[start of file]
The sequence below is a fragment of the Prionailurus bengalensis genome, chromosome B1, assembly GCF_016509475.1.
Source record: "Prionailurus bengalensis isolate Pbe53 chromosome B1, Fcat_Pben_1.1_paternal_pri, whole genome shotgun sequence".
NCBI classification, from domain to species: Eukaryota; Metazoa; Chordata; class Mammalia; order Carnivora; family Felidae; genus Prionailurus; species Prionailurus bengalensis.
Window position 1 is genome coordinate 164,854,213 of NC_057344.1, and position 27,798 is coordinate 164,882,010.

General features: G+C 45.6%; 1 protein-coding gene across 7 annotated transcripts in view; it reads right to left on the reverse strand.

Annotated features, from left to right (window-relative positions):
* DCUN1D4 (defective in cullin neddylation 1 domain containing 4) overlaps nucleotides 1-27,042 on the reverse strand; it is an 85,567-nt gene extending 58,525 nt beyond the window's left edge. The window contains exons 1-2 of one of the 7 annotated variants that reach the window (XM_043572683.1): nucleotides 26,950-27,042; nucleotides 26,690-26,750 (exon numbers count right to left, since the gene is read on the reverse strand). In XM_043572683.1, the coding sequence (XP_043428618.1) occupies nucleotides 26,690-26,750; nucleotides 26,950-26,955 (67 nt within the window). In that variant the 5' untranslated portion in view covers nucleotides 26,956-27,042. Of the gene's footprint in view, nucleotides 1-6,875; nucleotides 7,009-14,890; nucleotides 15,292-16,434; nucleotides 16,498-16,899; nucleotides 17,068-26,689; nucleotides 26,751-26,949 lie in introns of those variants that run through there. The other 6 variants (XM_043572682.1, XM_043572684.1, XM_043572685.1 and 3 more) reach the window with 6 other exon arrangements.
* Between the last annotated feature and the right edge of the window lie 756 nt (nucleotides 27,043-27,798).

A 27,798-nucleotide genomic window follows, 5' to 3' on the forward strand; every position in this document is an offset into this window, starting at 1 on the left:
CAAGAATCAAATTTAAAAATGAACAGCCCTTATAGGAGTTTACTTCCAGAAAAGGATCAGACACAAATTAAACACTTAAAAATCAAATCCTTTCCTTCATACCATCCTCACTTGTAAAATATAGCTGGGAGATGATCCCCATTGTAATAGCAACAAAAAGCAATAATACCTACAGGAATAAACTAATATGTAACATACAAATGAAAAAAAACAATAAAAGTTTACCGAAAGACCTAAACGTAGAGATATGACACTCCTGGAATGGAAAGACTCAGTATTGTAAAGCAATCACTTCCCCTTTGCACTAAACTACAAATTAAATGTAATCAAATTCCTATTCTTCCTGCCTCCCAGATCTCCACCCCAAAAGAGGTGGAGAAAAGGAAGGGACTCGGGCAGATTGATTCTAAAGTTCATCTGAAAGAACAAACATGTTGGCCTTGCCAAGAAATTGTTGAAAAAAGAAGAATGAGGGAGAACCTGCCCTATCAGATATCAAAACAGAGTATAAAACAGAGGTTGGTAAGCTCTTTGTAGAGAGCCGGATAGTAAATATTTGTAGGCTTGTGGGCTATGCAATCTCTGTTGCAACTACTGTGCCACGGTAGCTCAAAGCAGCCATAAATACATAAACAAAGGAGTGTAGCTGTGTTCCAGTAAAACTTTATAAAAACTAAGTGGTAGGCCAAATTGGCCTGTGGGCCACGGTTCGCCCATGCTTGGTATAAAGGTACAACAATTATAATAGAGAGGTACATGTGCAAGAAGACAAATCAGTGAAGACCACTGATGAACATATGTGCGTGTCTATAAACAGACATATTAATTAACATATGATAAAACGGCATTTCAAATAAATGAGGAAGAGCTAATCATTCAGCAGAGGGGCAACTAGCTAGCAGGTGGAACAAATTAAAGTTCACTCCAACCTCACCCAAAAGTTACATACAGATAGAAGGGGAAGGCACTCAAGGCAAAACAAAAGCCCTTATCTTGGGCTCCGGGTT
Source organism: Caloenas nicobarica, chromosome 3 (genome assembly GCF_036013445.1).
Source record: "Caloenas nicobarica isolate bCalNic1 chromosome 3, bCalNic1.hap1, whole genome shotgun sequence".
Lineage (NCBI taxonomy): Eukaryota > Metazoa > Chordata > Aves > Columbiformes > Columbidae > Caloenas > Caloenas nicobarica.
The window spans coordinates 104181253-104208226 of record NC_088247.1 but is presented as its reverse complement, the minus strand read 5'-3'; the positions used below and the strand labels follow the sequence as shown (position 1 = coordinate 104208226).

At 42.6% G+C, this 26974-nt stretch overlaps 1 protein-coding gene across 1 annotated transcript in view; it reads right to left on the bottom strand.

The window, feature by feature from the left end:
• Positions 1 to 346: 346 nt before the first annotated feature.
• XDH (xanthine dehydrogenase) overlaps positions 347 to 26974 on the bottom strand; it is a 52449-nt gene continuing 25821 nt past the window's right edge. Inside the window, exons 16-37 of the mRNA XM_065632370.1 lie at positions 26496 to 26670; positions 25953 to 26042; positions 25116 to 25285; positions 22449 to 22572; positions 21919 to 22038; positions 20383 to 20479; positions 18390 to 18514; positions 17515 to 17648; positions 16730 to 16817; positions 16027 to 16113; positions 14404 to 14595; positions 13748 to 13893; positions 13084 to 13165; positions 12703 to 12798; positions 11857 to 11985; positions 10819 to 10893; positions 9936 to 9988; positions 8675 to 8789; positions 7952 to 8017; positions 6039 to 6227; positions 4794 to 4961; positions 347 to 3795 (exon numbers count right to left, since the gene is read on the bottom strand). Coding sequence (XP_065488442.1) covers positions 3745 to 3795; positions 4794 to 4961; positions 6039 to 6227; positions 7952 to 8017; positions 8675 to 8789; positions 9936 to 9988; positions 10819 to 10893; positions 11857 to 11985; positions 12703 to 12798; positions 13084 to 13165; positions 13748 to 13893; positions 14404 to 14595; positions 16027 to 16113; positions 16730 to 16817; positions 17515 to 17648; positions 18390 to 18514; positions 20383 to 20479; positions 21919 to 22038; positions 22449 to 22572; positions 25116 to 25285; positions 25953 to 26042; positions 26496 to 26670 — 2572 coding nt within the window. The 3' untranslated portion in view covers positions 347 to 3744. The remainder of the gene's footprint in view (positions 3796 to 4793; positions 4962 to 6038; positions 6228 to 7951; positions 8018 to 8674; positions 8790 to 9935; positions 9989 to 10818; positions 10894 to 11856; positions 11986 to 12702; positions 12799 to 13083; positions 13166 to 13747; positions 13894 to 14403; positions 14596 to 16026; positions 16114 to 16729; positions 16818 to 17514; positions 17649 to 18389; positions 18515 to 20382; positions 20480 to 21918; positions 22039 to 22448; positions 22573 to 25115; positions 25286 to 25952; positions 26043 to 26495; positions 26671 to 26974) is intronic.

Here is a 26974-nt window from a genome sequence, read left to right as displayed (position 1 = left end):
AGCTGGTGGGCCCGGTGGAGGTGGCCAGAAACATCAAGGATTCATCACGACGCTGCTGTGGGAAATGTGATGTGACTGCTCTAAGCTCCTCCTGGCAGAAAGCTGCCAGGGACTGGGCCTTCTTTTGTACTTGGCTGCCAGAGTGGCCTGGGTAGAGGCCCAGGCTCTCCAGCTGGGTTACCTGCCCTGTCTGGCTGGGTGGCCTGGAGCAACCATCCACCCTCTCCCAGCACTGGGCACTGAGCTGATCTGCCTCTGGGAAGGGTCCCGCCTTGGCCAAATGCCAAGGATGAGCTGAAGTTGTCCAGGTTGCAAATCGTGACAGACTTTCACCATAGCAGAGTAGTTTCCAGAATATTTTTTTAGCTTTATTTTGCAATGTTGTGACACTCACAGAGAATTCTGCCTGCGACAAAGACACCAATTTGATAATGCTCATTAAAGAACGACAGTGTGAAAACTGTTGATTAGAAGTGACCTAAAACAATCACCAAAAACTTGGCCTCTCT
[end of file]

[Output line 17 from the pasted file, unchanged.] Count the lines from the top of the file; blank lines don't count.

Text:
• Positions 1 to 346: 346 nt before the first annotated feature.